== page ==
Professional basketball in the U.S. has a history that reaches all the way back to just after World War II. An attempt was made to form a professional league that would be an extension of the popular college basketball games of the time. Many cities had built arenas to house the ever-popular sport of boxing, music performances and even the traveling circus. It was natural to assume that an indoor sport such as basketball could soon fill those large arenas. It didn't work well at first. A series of attempts at a professional league failed to capture the popularity of the college game.
In the 1950s and '60s, the professional game started to catch up with college, largely due to the games being broadcast on national television. With the formation of a second professional league, the ABA, to rival the NBA, the game would soon enter the golden age of basketball. In the late 1960s, new arenas were being built to house NBA teams, some are still used today including Oracle Arena, home to the Golden State Warriors.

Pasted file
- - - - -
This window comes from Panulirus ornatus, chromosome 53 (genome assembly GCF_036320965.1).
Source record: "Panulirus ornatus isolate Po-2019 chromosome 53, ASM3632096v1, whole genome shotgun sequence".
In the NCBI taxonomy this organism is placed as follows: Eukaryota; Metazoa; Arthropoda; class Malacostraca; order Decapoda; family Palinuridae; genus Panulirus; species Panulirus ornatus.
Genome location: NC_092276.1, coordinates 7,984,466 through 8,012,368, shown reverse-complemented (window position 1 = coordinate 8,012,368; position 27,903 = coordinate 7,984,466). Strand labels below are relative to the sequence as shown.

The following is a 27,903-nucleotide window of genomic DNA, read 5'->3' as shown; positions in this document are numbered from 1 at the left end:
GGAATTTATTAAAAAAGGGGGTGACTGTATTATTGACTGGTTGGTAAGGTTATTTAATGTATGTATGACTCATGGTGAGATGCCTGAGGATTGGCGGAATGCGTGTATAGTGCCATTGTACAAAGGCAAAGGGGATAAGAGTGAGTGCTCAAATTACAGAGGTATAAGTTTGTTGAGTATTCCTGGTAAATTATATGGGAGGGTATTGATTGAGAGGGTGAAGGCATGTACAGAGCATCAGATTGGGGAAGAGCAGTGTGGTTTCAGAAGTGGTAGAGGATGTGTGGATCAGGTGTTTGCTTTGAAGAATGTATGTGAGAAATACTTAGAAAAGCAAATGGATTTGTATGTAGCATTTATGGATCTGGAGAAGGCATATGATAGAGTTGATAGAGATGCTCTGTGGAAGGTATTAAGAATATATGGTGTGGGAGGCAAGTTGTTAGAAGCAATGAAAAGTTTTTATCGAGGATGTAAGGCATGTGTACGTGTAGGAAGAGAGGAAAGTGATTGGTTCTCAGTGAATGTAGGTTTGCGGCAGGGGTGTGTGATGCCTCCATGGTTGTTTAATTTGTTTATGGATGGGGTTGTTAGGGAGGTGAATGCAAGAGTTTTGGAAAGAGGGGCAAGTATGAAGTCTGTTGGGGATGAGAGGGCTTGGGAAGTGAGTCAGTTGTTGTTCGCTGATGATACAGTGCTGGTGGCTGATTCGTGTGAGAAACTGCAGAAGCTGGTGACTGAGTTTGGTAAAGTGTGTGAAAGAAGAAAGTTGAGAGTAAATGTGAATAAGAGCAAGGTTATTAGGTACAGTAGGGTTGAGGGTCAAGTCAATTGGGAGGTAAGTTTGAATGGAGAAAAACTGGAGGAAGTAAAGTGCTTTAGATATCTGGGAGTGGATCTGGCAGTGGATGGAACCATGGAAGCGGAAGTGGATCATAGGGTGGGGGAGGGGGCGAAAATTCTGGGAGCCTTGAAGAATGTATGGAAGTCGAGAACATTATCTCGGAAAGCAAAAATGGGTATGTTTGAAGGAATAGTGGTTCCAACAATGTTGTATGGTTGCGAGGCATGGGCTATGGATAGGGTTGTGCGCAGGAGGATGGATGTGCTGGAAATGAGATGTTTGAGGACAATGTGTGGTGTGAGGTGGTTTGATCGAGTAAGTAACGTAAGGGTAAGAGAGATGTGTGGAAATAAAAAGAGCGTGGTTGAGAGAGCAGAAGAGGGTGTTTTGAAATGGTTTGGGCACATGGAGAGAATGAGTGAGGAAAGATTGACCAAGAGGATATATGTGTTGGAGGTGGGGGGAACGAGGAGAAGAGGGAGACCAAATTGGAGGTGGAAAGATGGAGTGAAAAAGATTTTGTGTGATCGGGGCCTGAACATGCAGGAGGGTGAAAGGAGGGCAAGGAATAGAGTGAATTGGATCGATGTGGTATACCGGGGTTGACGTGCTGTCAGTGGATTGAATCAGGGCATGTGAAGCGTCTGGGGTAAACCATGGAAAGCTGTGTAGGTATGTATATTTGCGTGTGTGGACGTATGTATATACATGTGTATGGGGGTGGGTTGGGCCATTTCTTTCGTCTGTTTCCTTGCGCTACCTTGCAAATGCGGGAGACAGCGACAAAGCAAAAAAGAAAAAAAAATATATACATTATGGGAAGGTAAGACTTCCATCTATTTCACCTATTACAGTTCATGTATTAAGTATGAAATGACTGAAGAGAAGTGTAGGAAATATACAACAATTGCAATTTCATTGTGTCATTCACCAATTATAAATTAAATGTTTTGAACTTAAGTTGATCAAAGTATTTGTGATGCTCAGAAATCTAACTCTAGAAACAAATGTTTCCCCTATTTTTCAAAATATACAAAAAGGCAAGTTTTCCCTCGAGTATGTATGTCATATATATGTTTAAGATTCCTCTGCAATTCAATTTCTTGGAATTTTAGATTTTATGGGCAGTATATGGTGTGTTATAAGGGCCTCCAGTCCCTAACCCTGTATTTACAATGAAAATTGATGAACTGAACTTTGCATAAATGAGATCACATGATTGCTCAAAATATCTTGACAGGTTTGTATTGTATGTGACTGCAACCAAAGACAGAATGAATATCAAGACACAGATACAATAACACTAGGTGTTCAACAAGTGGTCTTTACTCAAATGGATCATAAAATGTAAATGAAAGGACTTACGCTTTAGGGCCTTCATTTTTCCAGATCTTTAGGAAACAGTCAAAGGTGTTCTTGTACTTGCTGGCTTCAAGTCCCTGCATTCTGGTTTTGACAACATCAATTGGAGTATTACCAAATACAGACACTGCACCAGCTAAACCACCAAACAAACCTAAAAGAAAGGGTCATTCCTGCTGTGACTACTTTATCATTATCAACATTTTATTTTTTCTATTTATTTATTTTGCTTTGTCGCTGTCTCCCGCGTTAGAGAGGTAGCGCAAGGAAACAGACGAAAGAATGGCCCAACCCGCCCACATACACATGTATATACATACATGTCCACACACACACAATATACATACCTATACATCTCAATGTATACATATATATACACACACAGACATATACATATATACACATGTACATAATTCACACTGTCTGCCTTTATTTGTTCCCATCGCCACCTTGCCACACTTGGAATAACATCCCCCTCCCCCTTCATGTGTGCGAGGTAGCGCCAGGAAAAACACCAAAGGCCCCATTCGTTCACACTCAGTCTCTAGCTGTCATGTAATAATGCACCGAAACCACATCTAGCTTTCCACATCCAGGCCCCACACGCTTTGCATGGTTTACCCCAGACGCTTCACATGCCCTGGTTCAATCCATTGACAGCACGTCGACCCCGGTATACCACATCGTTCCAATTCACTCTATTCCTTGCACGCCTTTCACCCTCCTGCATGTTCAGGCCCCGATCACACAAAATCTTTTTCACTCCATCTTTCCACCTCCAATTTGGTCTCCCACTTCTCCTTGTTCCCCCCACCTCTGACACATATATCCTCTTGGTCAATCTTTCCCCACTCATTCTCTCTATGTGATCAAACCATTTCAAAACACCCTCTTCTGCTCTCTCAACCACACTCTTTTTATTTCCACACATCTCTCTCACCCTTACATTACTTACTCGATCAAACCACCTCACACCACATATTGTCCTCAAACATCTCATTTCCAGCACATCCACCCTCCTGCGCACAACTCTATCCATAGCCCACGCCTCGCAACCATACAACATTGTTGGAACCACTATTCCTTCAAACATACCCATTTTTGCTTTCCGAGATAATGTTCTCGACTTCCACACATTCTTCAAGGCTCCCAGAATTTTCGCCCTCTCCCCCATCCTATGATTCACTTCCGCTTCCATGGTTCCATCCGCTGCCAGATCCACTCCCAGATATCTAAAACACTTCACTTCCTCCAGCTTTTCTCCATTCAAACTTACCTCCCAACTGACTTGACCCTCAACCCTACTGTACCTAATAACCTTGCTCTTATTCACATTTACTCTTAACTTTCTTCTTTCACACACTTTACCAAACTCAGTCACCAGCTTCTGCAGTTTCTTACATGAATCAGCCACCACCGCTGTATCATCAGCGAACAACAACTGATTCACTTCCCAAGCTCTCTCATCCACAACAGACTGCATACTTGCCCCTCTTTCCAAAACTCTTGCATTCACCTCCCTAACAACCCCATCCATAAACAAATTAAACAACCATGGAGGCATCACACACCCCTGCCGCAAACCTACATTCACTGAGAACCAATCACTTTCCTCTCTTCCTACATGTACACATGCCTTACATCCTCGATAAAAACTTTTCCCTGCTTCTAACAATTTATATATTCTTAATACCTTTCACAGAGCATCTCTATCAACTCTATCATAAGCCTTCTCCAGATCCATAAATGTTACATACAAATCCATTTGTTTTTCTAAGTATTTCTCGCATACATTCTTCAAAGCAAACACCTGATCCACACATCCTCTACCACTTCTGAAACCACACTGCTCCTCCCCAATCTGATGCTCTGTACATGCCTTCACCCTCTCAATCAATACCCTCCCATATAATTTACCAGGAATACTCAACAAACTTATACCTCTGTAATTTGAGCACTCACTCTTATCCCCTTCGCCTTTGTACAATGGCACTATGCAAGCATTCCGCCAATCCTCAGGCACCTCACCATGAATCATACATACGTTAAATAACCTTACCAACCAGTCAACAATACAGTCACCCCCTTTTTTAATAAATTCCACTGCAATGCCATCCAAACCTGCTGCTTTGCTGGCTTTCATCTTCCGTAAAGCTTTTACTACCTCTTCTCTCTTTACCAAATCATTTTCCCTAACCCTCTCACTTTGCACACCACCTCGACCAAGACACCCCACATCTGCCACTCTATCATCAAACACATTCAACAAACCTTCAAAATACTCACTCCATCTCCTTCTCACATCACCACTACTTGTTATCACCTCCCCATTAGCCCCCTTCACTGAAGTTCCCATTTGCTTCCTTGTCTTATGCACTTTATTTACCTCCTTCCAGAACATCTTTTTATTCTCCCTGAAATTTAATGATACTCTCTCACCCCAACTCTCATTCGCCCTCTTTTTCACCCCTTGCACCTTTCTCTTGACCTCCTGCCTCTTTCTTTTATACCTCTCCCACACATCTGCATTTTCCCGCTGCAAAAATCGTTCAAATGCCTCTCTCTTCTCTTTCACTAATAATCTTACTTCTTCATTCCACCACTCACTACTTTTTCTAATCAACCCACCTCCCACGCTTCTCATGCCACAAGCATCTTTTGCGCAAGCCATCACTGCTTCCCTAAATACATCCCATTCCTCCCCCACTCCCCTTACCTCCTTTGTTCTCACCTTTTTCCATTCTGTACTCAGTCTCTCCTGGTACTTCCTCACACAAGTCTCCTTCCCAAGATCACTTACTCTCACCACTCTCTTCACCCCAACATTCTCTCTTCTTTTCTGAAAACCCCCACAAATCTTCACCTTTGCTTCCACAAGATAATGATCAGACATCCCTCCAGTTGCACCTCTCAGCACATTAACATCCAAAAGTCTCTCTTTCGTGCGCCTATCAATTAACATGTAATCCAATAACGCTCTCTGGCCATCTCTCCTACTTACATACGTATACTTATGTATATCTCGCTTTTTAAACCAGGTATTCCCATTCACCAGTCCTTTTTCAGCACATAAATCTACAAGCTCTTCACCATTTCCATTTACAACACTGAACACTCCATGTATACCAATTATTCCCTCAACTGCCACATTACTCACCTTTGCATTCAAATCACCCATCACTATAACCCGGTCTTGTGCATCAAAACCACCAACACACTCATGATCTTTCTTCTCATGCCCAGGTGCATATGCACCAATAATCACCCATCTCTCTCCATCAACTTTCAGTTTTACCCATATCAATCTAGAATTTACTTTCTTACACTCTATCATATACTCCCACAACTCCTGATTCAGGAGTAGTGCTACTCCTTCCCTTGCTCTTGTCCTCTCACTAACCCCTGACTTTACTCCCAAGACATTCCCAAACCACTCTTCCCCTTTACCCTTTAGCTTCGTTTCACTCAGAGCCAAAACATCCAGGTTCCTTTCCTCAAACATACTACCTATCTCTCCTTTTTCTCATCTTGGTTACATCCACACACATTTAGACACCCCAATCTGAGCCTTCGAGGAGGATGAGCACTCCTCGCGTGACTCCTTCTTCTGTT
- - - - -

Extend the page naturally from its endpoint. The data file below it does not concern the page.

With the popularity of basketball as high as it has ever been, teams are now updating and rebuilding arenas to be technologically dynamic and welcoming to fans. Many arenas and cities share venues with basketball and hockey teams as well as using the multi-purpose space for concerts and special events.